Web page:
Information below is from Washington Trail Association.org at this link. This post was updated on 7/20/16 by Sarah Shaffer.
“An ecological gem hidden in the Wenatchee Mountains, Camas Meadows (a.k.a. Camas Land) harbors plant species found nowhere else in the world. A sprawling, lush, near-level lawn cradled by lumpy forested ridges, Camas Meadows is a geographical anomaly in the Cascades’ dry extreme eastern reaches. Too fragile to explore, the meadows are best viewed from above, as experienced on this hike. Magical in spring, brilliant in fall, and quiet in winter, it’s not a bad place to be in summer either.
Administered by the Washington Department of Natural Resources (DNR), 1300-acre Camas Meadows is one of forty-nine Natural Area Preserves in the state. These areas are managed to protect high-quality examples of the state’s native ecosystems and unique and rare plant and animal communities, so recreation in the preserves is extremely limited. The majority of the Camas Meadows Preserve consists of lush, fragile wetlands that sport healthy populations of its namesake as well as the Wenatchee Mountains checkermallow and the Wenatchee larkspur, which are found nowhere else in the world.”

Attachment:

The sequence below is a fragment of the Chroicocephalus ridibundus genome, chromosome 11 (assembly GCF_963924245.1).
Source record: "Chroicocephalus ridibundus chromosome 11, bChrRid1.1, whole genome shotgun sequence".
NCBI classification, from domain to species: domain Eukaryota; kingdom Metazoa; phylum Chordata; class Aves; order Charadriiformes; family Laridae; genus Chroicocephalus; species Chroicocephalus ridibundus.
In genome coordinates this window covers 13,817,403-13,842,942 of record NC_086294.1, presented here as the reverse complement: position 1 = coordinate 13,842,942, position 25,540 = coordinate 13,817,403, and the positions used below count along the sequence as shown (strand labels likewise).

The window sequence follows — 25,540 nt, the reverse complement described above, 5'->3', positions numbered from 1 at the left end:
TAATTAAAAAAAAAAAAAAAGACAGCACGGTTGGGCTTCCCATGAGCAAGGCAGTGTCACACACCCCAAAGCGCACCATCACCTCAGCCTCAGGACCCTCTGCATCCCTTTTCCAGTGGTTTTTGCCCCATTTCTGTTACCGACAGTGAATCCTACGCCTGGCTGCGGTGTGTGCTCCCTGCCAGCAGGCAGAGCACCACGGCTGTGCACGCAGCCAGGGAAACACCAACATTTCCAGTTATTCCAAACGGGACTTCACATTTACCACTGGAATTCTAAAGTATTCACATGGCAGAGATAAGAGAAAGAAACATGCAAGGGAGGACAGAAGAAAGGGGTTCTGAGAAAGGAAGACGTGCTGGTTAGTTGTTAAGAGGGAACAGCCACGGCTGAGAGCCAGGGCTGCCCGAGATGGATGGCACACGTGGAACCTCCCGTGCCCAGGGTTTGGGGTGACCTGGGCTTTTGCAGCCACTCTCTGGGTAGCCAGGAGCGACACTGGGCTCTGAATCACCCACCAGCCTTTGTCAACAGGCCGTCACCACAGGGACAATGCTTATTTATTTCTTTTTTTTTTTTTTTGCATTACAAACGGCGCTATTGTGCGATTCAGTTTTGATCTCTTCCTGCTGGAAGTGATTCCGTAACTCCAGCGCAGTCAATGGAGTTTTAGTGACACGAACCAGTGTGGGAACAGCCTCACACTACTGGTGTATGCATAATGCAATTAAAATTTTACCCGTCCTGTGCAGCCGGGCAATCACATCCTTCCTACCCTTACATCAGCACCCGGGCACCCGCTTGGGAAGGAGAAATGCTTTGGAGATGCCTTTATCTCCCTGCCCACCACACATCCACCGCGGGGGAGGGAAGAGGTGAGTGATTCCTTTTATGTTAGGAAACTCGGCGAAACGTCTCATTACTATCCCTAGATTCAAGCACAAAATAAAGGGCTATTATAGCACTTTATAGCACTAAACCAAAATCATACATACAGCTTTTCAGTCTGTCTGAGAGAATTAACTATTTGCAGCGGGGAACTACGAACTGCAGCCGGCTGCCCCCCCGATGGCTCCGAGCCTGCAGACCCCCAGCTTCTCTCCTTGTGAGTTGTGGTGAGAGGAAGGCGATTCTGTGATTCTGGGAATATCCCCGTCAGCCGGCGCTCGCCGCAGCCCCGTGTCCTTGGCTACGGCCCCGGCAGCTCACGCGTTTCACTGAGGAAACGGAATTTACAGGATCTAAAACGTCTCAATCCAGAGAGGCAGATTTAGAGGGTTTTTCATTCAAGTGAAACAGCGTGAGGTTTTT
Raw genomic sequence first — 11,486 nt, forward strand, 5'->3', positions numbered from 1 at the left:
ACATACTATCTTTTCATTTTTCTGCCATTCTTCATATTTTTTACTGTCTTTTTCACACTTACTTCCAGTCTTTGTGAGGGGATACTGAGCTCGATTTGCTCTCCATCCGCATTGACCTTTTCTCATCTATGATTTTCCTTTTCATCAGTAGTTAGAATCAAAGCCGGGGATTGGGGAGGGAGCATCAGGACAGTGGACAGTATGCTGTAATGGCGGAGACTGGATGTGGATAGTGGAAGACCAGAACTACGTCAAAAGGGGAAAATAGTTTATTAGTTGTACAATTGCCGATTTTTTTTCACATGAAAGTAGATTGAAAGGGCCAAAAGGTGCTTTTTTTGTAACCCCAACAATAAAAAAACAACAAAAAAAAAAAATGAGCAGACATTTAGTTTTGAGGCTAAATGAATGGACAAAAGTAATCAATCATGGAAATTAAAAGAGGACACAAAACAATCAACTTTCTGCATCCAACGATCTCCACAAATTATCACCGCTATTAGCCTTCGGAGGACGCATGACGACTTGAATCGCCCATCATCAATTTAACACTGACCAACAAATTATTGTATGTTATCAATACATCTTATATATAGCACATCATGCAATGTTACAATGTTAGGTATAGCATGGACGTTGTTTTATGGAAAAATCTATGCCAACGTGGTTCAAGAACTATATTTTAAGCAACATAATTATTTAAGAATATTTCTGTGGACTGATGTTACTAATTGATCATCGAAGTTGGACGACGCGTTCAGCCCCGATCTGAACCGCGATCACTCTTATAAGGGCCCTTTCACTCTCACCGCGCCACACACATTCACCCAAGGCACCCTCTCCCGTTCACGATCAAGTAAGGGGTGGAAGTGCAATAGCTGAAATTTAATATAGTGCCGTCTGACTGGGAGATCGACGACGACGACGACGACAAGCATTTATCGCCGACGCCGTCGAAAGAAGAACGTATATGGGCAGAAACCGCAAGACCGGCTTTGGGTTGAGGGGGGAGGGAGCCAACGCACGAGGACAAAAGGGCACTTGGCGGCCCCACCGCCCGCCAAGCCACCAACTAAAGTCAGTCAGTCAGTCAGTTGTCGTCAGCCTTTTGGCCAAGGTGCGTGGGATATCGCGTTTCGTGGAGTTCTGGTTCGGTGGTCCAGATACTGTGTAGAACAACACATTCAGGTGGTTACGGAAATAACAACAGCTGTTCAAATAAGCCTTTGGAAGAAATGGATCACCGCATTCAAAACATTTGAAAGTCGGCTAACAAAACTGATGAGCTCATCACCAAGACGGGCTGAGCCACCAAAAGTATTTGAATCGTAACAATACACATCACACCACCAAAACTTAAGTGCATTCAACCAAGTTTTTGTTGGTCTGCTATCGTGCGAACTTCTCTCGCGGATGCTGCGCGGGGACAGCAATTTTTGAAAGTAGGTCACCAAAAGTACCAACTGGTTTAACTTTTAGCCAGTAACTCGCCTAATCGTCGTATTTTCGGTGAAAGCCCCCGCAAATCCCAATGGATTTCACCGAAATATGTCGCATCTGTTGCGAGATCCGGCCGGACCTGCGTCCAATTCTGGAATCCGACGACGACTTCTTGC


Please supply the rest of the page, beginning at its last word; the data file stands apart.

Walking Instructions: See WTA’s trip description at this link.
Map: See map below for more information.
Access: Follow Highway 97 5.25 miles south from the Y-Junction. Turn east on Camas Creek Road. Go 3.1 miles until pavement ends. Bear left here at a Y on a gravel road. Within .1 miles there will be a sign on the right noting Camas Meadows and the hiking access. Go 0.35 miles past this and park at a gate which is on the left. The hike begins behind the gate along an old dirt road. It should be noted that on 7/20/16 when this hike was completed by Sarah Shaffer the only approved trail noted on the map at the sign, was the hike taken behind the gate. There are no hikes that lead along the side of the main meadow that we are aware of. We walked part of the main road that we drove in on to get a better view of the meadows once we finished the hike behind the gate.
Leave It Better Than You found It. This should be every outdoor user’s goal. Pick up trash left by others, pull noxious weeds along your route, disperse old fire rings (they encourage more fires), throw branches over spur trails and spurs between switchbacks (make it harder to do the wrong thing than the right thing).
Disclaimer. Treat this information as recommendations, not gospel. Things change, conditions change, and those contributing these reports are volunteers–they may make mistakes, fail to give complete information, or may not know all the issues affecting a route. You are completely responsible for yourself, your actions, and your safety. If you won’t accept that responsibility, you are prohibited from using our information.
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